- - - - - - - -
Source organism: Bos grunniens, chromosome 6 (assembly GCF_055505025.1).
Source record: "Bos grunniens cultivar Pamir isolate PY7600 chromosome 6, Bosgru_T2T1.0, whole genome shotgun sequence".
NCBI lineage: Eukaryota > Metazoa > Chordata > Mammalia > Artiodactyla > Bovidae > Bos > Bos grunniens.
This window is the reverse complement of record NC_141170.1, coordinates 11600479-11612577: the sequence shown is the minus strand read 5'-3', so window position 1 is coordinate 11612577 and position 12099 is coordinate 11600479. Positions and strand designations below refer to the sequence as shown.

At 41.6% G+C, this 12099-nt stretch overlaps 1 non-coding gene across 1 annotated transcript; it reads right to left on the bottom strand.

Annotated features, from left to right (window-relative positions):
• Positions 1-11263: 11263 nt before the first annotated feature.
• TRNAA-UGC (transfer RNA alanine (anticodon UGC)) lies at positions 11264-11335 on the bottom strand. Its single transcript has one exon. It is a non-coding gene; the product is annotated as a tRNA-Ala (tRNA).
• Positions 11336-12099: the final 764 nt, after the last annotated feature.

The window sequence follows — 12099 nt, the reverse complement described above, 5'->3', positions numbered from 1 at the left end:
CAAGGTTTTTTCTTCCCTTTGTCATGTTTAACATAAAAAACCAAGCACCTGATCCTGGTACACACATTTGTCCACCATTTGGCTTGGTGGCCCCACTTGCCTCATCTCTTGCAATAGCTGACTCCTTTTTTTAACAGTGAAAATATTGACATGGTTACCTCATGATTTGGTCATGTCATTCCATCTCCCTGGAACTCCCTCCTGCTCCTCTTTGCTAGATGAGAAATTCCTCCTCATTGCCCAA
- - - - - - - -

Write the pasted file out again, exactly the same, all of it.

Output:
Source organism: Bos grunniens, chromosome 6 (assembly GCF_055505025.1).
Source record: "Bos grunniens cultivar Pamir isolate PY7600 chromosome 6, Bosgru_T2T1.0, whole genome shotgun sequence".
NCBI lineage: Eukaryota > Metazoa > Chordata > Mammalia > Artiodactyla > Bovidae > Bos > Bos grunniens.
This window is the reverse complement of record NC_141170.1, coordinates 11600479-11612577: the sequence shown is the minus strand read 5'-3', so window position 1 is coordinate 11612577 and position 12099 is coordinate 11600479. Positions and strand designations below refer to the sequence as shown.

At 41.6% G+C, this 12099-nt stretch overlaps 1 non-coding gene across 1 annotated transcript; it reads right to left on the bottom strand.

Annotated features, from left to right (window-relative positions):
• Positions 1-11263: 11263 nt before the first annotated feature.
• TRNAA-UGC (transfer RNA alanine (anticodon UGC)) lies at positions 11264-11335 on the bottom strand. Its single transcript has one exon. It is a non-coding gene; the product is annotated as a tRNA-Ala (tRNA).
• Positions 11336-12099: the final 764 nt, after the last annotated feature.

The window sequence follows — 12099 nt, the reverse complement described above, 5'->3', positions numbered from 1 at the left end:
CAAGGTTTTTTCTTCCCTTTGTCATGTTTAACATAAAAAACCAAGCACCTGATCCTGGTACACACATTTGTCCACCATTTGGCTTGGTGGCCCCACTTGCCTCATCTCTTGCAATAGCTGACTCCTTTTTTTAACAGTGAAAATATTGACATGGTTACCTCATGATTTGGTCATGTCATTCCATCTCCCTGGAACTCCCTCCTGCTCCTCTTTGCTAGATGAGAAATTCCTCCTCATTGCCCAA